Procter & Gamble: Efficiently managed - Outside View by Luke Verghese

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Procter & Gamble: Efficiently managed
May 19, 2014

A company in fine fettle which is charging ahead with the right brands, and with markets which are expanding by the year.

Celebrating its golden jubilee

For an MNC of its standing, that P&G is, and which is close to celebrating the golden jubilee of its existence as a corporate entity in India, it does not appear to have come very far given the opportunities that India has to offer to the various contestants in the arena of the FMCG space. But, the turnover of the listed entity Procter & Gamble Hygiene & Healthcare does not tell the full story. And, regardless of its performance results, it is a true MNC operation at play. It is categorised by other group operating companies in India which are independent operations in themselves, but nevertheless, wholly owned siblings of the ultimate parent or its nominees. There are revenue and capital account interactions on a variety of accounts between group companies which give the impression of a well oiled machine at work and guided by a knowledgeable set of individuals, and systems in place. It makes one wonder whether the profitability of an enterprise within the group is a very efficiently monitored operation. It is also the only MNC that I have surveyed which makes do with a June year ending. Does this year ending dovetail with that of the parent?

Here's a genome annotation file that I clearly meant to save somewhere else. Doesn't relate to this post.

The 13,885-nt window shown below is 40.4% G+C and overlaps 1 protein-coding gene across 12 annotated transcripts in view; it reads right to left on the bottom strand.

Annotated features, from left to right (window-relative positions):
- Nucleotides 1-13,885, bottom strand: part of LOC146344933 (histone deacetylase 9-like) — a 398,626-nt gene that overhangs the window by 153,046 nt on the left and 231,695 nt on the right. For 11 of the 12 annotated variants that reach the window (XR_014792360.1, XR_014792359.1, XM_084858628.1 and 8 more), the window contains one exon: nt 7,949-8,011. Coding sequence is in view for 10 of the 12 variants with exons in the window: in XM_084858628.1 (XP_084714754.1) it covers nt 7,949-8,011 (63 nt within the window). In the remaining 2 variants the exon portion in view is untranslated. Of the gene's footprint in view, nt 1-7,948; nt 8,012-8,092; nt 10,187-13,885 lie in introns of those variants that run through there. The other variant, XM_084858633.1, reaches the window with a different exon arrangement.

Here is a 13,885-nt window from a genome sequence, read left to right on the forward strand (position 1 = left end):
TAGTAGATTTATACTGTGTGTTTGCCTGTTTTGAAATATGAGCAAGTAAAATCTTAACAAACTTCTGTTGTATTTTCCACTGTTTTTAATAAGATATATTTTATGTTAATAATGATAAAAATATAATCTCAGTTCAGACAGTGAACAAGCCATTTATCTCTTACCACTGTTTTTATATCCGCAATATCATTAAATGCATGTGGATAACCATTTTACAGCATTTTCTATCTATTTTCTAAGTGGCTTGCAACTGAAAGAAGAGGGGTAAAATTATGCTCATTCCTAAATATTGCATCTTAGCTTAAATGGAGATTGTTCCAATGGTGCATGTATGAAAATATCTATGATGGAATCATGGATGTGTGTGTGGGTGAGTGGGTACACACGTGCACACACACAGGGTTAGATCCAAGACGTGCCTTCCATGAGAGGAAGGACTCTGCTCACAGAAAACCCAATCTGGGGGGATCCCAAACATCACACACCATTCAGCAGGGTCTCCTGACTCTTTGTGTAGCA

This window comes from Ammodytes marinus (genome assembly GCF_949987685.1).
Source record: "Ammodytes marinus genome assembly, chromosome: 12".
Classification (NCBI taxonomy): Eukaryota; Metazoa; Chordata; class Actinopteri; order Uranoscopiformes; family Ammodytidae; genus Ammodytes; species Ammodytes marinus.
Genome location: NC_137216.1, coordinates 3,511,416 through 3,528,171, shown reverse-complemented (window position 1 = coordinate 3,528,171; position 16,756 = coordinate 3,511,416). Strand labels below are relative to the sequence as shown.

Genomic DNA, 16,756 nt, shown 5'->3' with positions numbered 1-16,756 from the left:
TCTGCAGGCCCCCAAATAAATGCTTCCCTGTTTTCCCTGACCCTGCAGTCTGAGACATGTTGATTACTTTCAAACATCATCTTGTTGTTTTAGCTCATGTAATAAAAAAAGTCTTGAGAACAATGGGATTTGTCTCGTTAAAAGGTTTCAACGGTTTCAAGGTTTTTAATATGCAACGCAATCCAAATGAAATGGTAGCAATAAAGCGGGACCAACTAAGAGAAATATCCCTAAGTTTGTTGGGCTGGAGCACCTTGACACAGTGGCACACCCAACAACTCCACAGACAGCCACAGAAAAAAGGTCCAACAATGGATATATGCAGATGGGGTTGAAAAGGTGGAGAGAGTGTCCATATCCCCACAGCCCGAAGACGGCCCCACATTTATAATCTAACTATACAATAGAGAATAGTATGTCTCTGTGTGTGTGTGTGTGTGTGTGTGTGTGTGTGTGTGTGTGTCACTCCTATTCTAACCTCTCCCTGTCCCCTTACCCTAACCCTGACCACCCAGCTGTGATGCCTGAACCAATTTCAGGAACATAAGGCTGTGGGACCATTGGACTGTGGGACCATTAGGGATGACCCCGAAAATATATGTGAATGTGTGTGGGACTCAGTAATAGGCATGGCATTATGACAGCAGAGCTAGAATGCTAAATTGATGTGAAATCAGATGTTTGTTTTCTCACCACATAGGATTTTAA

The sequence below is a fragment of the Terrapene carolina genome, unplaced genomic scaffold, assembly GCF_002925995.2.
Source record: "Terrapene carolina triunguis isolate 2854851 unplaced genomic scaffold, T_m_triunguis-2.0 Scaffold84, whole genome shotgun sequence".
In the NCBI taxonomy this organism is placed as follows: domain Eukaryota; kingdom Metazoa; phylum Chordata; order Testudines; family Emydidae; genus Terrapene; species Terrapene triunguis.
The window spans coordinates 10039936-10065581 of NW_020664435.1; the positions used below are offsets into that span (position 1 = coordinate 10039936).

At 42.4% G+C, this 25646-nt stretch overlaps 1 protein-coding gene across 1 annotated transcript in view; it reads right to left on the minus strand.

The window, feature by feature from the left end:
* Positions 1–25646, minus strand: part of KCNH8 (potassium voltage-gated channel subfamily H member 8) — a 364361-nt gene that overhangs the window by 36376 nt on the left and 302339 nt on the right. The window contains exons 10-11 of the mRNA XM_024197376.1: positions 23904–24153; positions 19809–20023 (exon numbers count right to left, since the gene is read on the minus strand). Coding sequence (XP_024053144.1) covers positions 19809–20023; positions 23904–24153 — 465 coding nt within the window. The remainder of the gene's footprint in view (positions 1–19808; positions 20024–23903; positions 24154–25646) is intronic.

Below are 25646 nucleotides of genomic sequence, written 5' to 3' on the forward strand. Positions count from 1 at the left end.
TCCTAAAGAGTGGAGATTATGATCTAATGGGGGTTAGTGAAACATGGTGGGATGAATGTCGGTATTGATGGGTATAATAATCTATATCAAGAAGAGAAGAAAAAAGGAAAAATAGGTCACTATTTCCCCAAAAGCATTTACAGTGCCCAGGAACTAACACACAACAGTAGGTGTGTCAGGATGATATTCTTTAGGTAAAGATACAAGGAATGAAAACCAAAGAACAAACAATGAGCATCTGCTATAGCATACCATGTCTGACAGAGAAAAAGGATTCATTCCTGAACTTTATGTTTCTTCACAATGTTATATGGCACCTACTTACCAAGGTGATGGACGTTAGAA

Officially, the group has three companies operating in India-the publicly listed company under the scanner (which I think was originally called Richardson Hindustan), Gillette India-another listed entity, and a privately held company going by the name Procter and Gamble Home Products Ltd. But there is a fourth company at play-sporting the name Wella India Hair Cosmetics Pvt Ltd. Atleast this is what I can make of the big picture. They are all deemed fellow subsidiaries under the law. But these companies themselves are held through a pyramidical structure from the available evidence. There are three India holding companies -Procter and Gamble India Holdings BV-the latter is an acronym for a company incorporated in the Netherlands, Procter and Gamble India Holdings Inc, and Procter and Gamble Overseas India BV. There are two other identifiable companies related to the India operations and mentioned separately -Rosemount LLC, and Temple Trees Impex & Investment Pvt Ltd. What's up with so many incorporated companies to control the holding in one piddling operation? The ultimate holding company is The Procter and Gamble Company USA. Only the ultimate parent company appears to have the prefix THE attached to its name. It is probably supposed to be some sort of a feather in its cap.

Running on its own juices